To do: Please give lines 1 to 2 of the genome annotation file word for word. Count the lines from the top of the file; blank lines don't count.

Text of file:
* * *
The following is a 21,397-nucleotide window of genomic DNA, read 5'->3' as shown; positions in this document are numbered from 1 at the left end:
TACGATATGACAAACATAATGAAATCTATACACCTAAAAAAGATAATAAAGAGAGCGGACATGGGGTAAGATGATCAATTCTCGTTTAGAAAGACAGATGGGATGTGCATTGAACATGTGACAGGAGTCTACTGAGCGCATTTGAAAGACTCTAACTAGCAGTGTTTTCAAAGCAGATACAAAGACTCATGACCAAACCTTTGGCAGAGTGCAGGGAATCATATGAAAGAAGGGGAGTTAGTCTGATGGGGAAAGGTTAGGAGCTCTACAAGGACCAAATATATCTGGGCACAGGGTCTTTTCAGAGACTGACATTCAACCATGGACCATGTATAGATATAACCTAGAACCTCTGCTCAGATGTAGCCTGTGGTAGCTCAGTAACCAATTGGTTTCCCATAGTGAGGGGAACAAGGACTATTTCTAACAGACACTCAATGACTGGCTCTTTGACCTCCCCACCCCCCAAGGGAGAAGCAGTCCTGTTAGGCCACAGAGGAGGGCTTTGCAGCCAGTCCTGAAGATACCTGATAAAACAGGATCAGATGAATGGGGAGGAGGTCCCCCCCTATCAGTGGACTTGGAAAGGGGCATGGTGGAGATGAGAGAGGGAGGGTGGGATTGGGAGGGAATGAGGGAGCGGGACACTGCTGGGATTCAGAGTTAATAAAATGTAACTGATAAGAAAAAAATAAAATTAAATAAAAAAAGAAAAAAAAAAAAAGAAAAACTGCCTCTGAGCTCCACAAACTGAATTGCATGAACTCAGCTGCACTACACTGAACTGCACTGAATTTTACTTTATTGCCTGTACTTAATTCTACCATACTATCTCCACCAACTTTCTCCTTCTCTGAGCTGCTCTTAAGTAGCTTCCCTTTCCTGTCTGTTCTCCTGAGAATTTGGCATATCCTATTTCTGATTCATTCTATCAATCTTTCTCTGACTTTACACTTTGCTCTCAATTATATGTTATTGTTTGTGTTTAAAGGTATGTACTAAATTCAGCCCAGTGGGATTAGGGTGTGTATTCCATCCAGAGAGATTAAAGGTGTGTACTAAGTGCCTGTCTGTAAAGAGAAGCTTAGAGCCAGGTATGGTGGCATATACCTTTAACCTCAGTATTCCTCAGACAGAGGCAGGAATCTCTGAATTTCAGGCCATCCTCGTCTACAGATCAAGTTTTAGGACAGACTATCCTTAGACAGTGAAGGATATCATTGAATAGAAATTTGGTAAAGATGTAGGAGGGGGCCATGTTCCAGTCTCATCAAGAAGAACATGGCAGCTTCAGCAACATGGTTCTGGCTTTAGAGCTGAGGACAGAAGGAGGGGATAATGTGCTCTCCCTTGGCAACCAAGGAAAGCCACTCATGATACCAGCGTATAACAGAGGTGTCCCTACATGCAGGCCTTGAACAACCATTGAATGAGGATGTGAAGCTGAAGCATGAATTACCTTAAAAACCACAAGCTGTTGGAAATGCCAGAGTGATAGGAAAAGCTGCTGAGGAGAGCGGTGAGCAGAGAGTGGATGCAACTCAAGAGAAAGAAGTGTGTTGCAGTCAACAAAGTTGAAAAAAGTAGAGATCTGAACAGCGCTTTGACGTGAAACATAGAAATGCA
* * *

The following is a 21,397-nucleotide window of genomic DNA, read 5'->3' as shown; positions in this document are numbered from 1 at the left end:
TACGATATGACAAACATAATGAAATCTATACACCTAAAAAAGATAATAAAGAGAGCGGACATGGGGTAAGATGATCAATTCTCGTTTAGAAAGACAGATGGGATGTGCATTGAACATGTGACAGGAGTCTACTGAGCGCATTTGAAAGACTCTAACTAGCAGTGTTTTCAAAGCAGATACAAAGACTCATGACCAAACCTTTGGCAGAGTGCAGGGAATCATATGAAAGAAGGGGAGTTAGTCTGATGGGGAAAGGTTAGGAGCTCTACAAGGACCAAATATATCTGGGCACAGGGTCTTTTCAGAGACTGACATTCAACCATGGACCATGTATAGATATAACCTAGAACCTCTGCTCAGATGTAGCCTGTGGTAGCTCAGTAACCAATTGGTTTCCCATAGTGAGGGGAACAAGGACTATTTCTAACAGACACTCAATGACTGGCTCTTTGACCTCCCCACCCCCCAAGGGAGAAGCAGTCCTGTTAGGCCACAGAGGAGGGCTTTGCAGCCAGTCCTGAAGATACCTGATAAAACAGGATCAGATGAATGGGGAGGAGGTCCCCCCCTATCAGTGGACTTGGAAAGGGGCATGGTGGAGATGAGAGAGGGAGGGTGGGATTGGGAGGGAATGAGGGAGCGGGACACTGCTGGGATTCAGAGTTAATAAAATGTAACTGATAAGAAAAAAATAAAATTAAATAAAAAAAGAAAAAAAAAAAAAGAAAAACTGCCTCTGAGCTCCACAAACTGAATTGCATGAACTCAGCTGCACTACACTGAACTGCACTGAATTTTACTTTATTGCCTGTACTTAATTCTACCATACTATCTCCACCAACTTTCTCCTTCTCTGAGCTGCTCTTAAGTAGCTTCCCTTTCCTGTCTGTTCTCCTGAGAATTTGGCATATCCTATTTCTGATTCATTCTATCAATCTTTCTCTGACTTTACACTTTGCTCTCAATTATATGTTATTGTTTGTGTTTAAAGGTATGTACTAAATTCAGCCCAGTGGGATTAGGGTGTGTATTCCATCCAGAGAGATTAAAGGTGTGTACTAAGTGCCTGTCTGTAAAGAGAAGCTTAGAGCCAGGTATGGTGGCATATACCTTTAACCTCAGTATTCCTCAGACAGAGGCAGGAATCTCTGAATTTCAGGCCATCCTCGTCTACAGATCAAGTTTTAGGACAGACTATCCTTAGACAGTGAAGGATATCATTGAATAGAAATTTGGTAAAGATGTAGGAGGGGGCCATGTTCCAGTCTCATCAAGAAGAACATGGCAGCTTCAGCAACATGGTTCTGGCTTTAGAGCTGAGGACAGAAGGAGGGGATAATGTGCTCTCCCTTGGCAACCAAGGAAAGCCACTCATGATACCAGCGTATAACAGAGGTGTCCCTACATGCAGGCCTTGAACAACCATTGAATGAGGATGTGAAGCTGAAGCATGAATTACCTTAAAAACCACAAGCTGTTGGAAATGCCAGAGTGATAGGAAAAGCTGCTGAGGAGAGCGGTGAGCAGAGAGTGGATGCAACTCAAGAGAAAGAAGTGTGTTGCAGTCAACAAAGTTGAAAAAAGTAGAGATCTGAACAGCGCTTTGACGTGAAACATAGAAATGCA